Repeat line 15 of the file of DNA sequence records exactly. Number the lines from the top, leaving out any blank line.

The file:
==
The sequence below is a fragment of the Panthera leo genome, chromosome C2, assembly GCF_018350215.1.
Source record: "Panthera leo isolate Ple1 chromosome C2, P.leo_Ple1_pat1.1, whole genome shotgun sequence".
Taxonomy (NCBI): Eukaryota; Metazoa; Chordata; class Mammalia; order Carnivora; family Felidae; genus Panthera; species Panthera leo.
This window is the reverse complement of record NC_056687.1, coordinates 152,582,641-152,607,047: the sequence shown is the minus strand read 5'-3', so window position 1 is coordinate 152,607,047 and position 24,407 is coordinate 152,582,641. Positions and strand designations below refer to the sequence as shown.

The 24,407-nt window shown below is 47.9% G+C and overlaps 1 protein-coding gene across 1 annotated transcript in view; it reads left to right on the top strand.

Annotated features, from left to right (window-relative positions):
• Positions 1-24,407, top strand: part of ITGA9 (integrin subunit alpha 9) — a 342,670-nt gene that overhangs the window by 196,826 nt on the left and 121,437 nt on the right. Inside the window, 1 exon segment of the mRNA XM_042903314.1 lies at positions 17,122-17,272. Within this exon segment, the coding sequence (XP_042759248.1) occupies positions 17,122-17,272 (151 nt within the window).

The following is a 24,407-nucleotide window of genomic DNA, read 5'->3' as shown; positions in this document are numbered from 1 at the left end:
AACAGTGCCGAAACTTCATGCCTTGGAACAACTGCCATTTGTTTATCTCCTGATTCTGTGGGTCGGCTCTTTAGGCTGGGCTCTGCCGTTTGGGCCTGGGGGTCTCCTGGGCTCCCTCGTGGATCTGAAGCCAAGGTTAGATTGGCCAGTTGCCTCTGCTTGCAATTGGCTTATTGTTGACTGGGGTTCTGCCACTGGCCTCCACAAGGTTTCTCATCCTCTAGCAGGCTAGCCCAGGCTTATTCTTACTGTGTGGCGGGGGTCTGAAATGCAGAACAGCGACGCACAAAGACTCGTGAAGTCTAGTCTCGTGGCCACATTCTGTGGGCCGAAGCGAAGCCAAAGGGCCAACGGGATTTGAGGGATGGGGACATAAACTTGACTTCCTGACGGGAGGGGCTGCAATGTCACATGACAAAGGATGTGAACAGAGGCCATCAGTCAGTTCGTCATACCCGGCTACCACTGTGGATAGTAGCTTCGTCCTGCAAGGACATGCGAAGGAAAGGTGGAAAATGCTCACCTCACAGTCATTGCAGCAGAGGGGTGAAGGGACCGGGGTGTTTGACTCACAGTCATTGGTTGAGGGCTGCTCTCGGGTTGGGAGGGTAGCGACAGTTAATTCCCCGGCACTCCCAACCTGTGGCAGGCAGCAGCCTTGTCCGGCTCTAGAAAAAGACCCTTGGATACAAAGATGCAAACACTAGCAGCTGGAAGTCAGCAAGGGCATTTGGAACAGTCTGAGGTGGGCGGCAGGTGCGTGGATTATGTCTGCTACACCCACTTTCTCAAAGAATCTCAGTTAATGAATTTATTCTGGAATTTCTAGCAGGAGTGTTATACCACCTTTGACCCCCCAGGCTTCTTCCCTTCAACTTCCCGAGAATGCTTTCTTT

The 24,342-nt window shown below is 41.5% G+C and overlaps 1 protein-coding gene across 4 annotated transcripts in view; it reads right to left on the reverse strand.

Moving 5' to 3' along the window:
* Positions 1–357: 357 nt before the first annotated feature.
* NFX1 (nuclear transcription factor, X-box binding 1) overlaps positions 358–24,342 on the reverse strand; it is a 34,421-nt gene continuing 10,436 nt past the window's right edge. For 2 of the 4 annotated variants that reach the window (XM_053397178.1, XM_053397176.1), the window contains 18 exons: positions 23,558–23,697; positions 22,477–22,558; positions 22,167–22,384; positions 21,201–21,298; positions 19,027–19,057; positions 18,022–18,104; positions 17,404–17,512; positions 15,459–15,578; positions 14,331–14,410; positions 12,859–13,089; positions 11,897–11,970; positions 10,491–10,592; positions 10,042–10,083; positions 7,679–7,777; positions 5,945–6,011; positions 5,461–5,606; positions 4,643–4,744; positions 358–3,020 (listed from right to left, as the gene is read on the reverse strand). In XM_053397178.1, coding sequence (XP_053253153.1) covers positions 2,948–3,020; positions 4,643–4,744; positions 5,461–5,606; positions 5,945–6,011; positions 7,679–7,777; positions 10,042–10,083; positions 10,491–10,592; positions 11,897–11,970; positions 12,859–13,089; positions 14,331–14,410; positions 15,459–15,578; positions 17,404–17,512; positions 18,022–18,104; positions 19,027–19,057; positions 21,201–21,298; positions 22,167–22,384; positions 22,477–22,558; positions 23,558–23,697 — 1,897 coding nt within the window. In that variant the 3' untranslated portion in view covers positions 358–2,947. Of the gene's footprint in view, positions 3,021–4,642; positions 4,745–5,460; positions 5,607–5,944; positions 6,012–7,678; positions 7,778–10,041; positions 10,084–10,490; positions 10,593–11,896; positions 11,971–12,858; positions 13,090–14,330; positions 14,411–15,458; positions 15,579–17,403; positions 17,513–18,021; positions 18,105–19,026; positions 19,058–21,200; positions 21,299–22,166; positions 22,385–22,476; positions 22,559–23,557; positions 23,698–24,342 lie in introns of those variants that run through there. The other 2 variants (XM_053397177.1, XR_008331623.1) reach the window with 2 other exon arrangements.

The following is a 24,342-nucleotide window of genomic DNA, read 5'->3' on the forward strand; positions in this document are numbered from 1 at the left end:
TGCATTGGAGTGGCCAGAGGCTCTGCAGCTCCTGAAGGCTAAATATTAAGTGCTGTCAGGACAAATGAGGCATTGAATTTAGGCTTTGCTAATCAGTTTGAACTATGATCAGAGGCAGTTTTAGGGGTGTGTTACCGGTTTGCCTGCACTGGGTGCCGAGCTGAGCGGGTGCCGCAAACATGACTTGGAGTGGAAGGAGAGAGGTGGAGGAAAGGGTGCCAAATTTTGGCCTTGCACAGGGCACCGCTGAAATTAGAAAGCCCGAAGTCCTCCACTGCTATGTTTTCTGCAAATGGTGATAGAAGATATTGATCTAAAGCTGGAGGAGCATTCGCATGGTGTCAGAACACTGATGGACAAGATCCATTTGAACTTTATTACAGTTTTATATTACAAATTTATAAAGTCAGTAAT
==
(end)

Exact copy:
TGCATTGGAGTGGCCAGAGGCTCTGCAGCTCCTGAAGGCTAAATATTAAGTGCTGTCAGGACAAATGAGGCATTGAATTTAGGCTTTGCTAATCAGTTTGAACTATGATCAGAGGCAGTTTTAGGGGTGTGTTACCGGTTTGCCTGCACTGGGTGCCGAGCTGAGCGGGTGCCGCAAACATGACTTGGAGTGGAAGGAGAGAGGTGGAGGAAAGGGTGCCAAATTTTGGCCTTGCACAGGGCACCGCTGAAATTAGAAAGCCCGAAGTCCTCCACTGCTATGTTTTCTGCAAATGGTGATAGAAGATATTGATCTAAAGCTGGAGGAGCATTCGCATGGTGTCAGAACACTGATGGACAAGATCCATTTGAACTTTATTACAGTTTTATATTACAAATTTATAAAGTCAGTAAT